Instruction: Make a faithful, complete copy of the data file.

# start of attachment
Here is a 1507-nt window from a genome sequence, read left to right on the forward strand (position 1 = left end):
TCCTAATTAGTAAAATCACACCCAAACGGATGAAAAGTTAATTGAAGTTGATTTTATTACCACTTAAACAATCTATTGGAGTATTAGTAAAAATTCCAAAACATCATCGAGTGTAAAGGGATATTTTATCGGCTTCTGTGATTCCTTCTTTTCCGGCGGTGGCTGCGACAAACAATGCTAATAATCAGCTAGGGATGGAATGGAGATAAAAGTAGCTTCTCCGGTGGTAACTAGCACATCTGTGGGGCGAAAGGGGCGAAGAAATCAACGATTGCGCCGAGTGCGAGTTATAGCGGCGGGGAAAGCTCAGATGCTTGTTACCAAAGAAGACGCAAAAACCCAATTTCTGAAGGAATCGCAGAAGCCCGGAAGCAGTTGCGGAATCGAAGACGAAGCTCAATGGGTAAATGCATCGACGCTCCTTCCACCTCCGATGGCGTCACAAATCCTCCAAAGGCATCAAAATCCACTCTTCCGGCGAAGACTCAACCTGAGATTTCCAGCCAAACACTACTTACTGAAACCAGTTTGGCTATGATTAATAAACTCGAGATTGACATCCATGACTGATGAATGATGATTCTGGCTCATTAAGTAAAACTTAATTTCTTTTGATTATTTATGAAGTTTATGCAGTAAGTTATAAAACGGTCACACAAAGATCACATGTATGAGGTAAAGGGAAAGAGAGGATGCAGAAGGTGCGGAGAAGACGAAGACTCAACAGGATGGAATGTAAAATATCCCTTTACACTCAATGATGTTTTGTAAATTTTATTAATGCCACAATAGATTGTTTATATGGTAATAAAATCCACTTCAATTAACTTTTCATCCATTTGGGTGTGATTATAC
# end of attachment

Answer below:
Here is a 1507-nt window from a genome sequence, read left to right on the forward strand (position 1 = left end):
TCCTAATTAGTAAAATCACACCCAAACGGATGAAAAGTTAATTGAAGTTGATTTTATTACCACTTAAACAATCTATTGGAGTATTAGTAAAAATTCCAAAACATCATCGAGTGTAAAGGGATATTTTATCGGCTTCTGTGATTCCTTCTTTTCCGGCGGTGGCTGCGACAAACAATGCTAATAATCAGCTAGGGATGGAATGGAGATAAAAGTAGCTTCTCCGGTGGTAACTAGCACATCTGTGGGGCGAAAGGGGCGAAGAAATCAACGATTGCGCCGAGTGCGAGTTATAGCGGCGGGGAAAGCTCAGATGCTTGTTACCAAAGAAGACGCAAAAACCCAATTTCTGAAGGAATCGCAGAAGCCCGGAAGCAGTTGCGGAATCGAAGACGAAGCTCAATGGGTAAATGCATCGACGCTCCTTCCACCTCCGATGGCGTCACAAATCCTCCAAAGGCATCAAAATCCACTCTTCCGGCGAAGACTCAACCTGAGATTTCCAGCCAAACACTACTTACTGAAACCAGTTTGGCTATGATTAATAAACTCGAGATTGACATCCATGACTGATGAATGATGATTCTGGCTCATTAAGTAAAACTTAATTTCTTTTGATTATTTATGAAGTTTATGCAGTAAGTTATAAAACGGTCACACAAAGATCACATGTATGAGGTAAAGGGAAAGAGAGGATGCAGAAGGTGCGGAGAAGACGAAGACTCAACAGGATGGAATGTAAAATATCCCTTTACACTCAATGATGTTTTGTAAATTTTATTAATGCCACAATAGATTGTTTATATGGTAATAAAATCCACTTCAATTAACTTTTCATCCATTTGGGTGTGATTATAC